A Prarie Home Companion

I am ashamed to admit that I've only seen 4 Robert Altman movies. Gosford Park, Cookie's Fortune, The Long Goodbye and, as of yesterday night, A Prarie Home Companion.

I liked the first one, though it left me rather cold. The second one, well, enjoyable, but I barely remember it. I loved The Long Goodbye, but mostly for its brilliant first 20-30 minutes. But I feel like it's only now that I've really discovered Altman.

See, I don't think this movie is a masterpiece. It doesn't have much in the way of a plot, there's not really any arc or tension, and only one character goes through some kind of development. But you know? You don't care. Because I wasn't watching this film because I was curious what would happen next. I wasn't watching to see if they would "save the show". I was watching because I was thoroughly enjoying hanging out with these people.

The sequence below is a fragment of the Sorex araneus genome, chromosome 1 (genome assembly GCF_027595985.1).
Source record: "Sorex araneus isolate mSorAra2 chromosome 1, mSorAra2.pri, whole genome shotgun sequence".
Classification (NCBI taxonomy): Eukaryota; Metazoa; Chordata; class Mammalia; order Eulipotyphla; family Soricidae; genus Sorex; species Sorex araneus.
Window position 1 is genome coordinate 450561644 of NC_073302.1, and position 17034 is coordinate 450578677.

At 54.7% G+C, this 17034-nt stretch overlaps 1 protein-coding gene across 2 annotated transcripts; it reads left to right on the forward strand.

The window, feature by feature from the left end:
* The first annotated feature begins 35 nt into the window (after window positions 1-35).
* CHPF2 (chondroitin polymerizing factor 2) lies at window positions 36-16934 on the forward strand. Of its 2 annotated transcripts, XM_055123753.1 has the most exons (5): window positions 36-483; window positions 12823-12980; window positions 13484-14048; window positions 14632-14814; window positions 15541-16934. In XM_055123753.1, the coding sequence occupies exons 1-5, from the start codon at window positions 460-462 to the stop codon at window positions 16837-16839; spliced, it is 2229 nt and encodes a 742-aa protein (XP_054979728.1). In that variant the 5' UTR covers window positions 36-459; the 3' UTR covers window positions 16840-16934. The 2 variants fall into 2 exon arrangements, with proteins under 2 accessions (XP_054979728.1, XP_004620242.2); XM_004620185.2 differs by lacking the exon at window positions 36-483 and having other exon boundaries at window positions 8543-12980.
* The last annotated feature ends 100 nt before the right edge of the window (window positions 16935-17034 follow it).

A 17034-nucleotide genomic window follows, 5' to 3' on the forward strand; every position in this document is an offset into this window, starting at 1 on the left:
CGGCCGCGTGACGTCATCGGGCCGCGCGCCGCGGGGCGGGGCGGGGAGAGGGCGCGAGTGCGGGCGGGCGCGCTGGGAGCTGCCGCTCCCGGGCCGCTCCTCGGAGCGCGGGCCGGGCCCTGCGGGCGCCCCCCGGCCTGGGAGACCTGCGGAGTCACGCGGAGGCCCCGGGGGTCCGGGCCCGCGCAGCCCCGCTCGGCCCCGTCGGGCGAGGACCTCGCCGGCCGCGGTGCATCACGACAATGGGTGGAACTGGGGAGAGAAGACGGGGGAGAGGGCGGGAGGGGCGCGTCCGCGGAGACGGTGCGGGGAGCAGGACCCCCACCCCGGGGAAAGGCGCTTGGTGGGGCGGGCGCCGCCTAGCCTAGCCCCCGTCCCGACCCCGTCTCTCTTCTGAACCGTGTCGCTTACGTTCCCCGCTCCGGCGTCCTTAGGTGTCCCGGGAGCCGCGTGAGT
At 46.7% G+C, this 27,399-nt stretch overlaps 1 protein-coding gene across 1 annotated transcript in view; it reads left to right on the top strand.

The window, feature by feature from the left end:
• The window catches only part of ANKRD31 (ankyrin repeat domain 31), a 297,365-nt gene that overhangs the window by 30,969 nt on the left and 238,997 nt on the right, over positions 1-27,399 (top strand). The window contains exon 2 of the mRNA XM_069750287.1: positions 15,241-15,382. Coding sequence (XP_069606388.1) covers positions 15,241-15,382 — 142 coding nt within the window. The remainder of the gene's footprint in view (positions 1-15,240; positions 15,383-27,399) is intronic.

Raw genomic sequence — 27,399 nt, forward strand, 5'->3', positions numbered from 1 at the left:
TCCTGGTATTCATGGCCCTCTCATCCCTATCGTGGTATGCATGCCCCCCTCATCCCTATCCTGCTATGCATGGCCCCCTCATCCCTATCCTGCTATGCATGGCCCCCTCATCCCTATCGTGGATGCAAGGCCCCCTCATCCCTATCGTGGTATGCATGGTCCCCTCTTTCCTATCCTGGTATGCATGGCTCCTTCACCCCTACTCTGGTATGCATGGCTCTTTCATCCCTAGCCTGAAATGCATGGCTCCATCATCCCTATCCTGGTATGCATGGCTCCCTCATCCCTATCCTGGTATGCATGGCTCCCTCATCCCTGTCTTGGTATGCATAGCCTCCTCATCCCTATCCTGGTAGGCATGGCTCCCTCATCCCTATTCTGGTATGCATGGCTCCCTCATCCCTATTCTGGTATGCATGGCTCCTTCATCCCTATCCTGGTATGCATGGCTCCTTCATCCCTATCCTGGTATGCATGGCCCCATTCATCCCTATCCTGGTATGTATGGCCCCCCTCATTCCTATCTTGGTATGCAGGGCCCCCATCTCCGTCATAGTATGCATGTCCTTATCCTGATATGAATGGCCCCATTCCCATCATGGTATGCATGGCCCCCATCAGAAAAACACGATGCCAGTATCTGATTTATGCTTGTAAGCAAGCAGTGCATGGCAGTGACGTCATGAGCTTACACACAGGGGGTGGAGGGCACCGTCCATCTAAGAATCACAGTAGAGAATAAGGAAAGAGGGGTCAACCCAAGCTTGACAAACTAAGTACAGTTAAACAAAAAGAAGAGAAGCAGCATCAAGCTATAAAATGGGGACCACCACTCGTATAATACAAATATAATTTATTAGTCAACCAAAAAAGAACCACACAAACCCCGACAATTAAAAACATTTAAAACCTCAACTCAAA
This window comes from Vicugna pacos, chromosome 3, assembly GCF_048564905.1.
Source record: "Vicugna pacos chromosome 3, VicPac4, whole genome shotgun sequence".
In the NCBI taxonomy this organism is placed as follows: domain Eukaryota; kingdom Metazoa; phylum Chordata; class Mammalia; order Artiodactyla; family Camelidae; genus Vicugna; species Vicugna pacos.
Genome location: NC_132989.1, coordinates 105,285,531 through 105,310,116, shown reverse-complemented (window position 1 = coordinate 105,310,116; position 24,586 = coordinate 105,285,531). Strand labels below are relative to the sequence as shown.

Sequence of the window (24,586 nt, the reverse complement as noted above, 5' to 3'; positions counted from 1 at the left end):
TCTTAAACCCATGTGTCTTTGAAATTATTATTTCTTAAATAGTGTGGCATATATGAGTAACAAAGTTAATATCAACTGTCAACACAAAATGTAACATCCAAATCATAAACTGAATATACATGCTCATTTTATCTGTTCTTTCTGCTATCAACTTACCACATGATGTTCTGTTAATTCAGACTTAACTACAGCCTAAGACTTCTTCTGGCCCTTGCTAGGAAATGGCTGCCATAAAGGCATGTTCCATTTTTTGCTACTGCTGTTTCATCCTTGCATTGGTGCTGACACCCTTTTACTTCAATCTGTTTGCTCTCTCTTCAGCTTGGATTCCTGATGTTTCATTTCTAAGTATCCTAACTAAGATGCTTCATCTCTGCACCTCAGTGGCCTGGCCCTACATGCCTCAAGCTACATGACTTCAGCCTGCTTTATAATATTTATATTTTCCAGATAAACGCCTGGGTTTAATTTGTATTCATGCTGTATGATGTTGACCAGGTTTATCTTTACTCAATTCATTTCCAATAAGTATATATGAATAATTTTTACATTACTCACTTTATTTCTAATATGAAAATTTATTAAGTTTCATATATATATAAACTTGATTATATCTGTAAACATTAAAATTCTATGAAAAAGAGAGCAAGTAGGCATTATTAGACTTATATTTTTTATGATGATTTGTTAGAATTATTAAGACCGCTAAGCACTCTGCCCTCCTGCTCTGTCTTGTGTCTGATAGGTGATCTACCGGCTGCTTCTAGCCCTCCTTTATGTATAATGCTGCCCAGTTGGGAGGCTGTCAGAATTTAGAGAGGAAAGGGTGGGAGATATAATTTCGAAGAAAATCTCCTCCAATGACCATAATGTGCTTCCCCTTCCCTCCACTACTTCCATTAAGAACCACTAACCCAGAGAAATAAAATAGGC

Maybe that, in retrospect, is why I couldn't get into Gosford Park. I was too focussed on the murder plot, because the characters were not likeable and interesting enough to me.

The characters in A Prarie Home Companion have as a job to make people listen, to entertain them, and they are good at it. I was so full of good will toward them after a while, that I laughed uproariously at the "bad jokes" told by Dusty and Lefty, even if they were, in all honesty, quite bad. I wanted to sing along with Meryl Streep and Lily Tomlin, and I wanted to listen to the entire back catalog of shows (which can be found online, btw, so I did listen a little after the movie).

These people are storytellers, first and foremost, maybe that's why I liked them. We hear several versions of how GK got into radio, one weirder and more implausible than the other, but told without a wink, without irony. It's a competition, but it feels like the viewer is the winner.

"The death of an old man is no great tragedy"

Still, it's too bad we won't be getting more moving from Altman. Luckily for me, there are many left to discover.

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